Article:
Before restrictions relating to the coronavirus pandemic swept the state in mid-March, Ross Garza hadn’t missed a day of work in 27 years.
Unfortunately, like all other nonessential business owners in Pennsylvania, the veteran barber, who has operated Garza’s Cutting Zone in north Bethlehem since 1993, was forced to temporarily close up shop to mitigate the spread of COVID-19.
Facing indefinite unemployment, Garza maintained a positive outlook and decided to use the down time to make improvements to his 1429 Stefko Blvd. shop, renovating it from top to bottom.
It wasn’t until a month later, when the Bethlehem Township barber was hit with much worse news, that his vision became clearer: He’d turn his once sports-centric barbershop — featuring long-accumulated athlete photos and other memorabilia — into a less-cluttered cutting zone, with an industrial theme paying homage to his family’s roots.
“On April 25, my dad passed away, as he unfortunately contracted the virus while he was in a nursing home,” Garza said. “He had complications from congestive heart failure, and the COVID was sort of secondary. He was the greatest guy, and we all miss him so much. I think he actually died of a broken heart more than anything. My mom and him were married 63 years, and they weren’t allowed to see each other for three months.”
Garza’s late father, Richard Garza, retired from the Delaware River Joint Toll Bridge Commission after working as a bartender and manager at Bethlehem’s Beef Baron pub for 30 years.
Both of Ross Garza’s late grandfathers were longtime employees of the Bethlehem Steel Corp.
“My siblings and I were definitely brought up in a blue-collar household,” said Garza, who got his start in barbering at CJ Barbers in Whitehall Township. “My mom is Polish and Russian, and my dad was Mexican, and we all just had a really big appreciation for Bethlehem Steel.”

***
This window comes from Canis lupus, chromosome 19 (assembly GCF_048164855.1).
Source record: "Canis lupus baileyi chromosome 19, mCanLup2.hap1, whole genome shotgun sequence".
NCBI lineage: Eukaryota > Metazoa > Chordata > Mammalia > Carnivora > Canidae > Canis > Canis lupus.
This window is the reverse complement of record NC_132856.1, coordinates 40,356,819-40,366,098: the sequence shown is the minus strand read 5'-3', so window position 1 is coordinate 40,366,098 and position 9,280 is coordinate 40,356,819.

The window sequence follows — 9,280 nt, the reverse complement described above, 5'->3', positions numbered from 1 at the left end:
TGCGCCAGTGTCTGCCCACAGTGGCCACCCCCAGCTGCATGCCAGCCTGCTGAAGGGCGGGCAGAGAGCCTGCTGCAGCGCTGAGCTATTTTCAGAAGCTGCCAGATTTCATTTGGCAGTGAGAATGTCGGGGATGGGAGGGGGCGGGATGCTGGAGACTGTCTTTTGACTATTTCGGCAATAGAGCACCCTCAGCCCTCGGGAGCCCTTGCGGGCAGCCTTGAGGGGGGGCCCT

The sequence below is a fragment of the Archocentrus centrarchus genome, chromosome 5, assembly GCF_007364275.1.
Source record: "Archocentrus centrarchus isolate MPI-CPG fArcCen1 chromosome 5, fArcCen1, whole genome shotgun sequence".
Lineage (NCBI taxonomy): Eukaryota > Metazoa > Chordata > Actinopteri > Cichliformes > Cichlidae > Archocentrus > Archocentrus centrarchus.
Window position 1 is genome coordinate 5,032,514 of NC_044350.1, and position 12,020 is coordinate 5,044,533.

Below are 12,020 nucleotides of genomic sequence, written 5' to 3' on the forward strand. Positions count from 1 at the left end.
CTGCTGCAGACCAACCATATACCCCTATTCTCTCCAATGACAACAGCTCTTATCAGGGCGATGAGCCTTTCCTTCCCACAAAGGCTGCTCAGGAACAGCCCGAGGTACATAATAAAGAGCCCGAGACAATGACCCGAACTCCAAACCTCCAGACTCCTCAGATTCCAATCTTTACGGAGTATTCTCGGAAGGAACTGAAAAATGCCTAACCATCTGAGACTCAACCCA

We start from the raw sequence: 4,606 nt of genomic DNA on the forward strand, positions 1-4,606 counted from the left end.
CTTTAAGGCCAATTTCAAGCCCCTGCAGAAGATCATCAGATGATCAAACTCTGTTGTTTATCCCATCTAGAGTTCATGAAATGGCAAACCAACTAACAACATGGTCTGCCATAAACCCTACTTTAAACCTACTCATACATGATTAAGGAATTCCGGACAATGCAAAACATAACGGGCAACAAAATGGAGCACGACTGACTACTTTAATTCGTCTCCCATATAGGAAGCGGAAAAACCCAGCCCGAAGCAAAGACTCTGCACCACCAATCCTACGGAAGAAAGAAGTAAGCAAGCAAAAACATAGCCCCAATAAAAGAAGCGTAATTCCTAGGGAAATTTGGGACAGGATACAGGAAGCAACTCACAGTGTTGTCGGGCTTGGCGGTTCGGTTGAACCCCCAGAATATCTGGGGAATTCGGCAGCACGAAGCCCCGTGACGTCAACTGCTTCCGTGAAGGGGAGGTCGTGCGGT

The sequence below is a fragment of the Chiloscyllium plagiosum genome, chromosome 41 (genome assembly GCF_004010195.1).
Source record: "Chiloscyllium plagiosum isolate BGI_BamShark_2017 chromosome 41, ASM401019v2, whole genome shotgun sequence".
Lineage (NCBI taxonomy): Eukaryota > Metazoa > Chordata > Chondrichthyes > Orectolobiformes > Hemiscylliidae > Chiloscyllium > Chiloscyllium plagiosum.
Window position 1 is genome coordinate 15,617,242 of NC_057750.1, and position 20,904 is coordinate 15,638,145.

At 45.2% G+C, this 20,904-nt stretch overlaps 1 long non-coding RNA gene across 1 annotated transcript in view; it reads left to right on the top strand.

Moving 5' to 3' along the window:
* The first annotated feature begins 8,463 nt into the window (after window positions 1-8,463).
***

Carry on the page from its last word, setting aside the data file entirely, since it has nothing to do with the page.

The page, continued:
Calling his dad his “best buddy,” Garza paid tribute to him by replacing the shop’s football helmets, team pennants and other sports decor with old, black-and-white photos of his dad, including an enlarged shot of him and his friends hanging out on south Bethlehem’s Third Street and pictures of the 1952 and ’53 Liberty High School football teams, of which his dad was a member.
Other improvements to the shop, which reopened June 26, include new gray walls, Pergo flooring, metal shelving and reupholstered barber chairs.
Ross also added nods to the steel industry, including the famous 1932 “Lunch atop a Skyscraper” photo, depicting 11 construction workers seated on a beam at 30 Rockefeller Plaza, more than 800 feet above Manhattan’s streets.
Garza’s Cutting Zone, offering $25 haircuts, is implementing COVID-19 safety measures, including enhanced cleaning, social distancing and mask wearing by staff and clients.
To schedule an appointment, call 610-866-6642 or visit garzascuttingzone.com.
More hair happenings
Staying on the topic of hair care, two new salons have opened with COVID-19 safety guidelines in Lehigh County.
First, L&C Beauty Salon opened earlier this month at 2027 Union Blvd. in east Allentown. The building previously housed A-Town Tool.
Owner Munefa Tahhan, with nearly 30 years of experience in hair styling, offers a wide variety of services, including haircuts, coloring, highlights and updos. Info: 484-221-8458.
Second, Supercuts recently opened at 2630 MacArthur Road in Whitehall Township.
The chain, with more than 2,700 salons across the country, offer men’s, women’s and children’s haircuts, along with color services and waxing. Professional hair care products from Paul Mitchell, Biolage, Redken, American Crew, Nioxin and more are also available for purchase.
The Whitehall facility, next to Starbucks in a newly constructed strip mall on the former Pier 1 Imports site, is offering $9.95 haircuts in celebration of its grand opening. Info: supercuts.com.
About a mile south of the new Supercuts salon, a former hot spot for bikes, Barbies and board games has been converted into a destination for carpeting, tiles and hardwood flooring in Whitehall.
Carpet & Tile Mart, a third-generation, family-owned business with more than a dozen flooring supercenters along the East Coast, on Thursday held a soft opening of its newest location, Lomax Carpet & Tile Mart, at the former Toys R Us building at 955 Grape St., according to General Manager Karen Allen.
“We cover all flooring needs — in-stock, special orders and quick installation,” Allen said. “We have everything from hardwood, laminate and luxury vinyl plank to hundreds of area rugs, wall-to-wall carpeting options and back splashes.”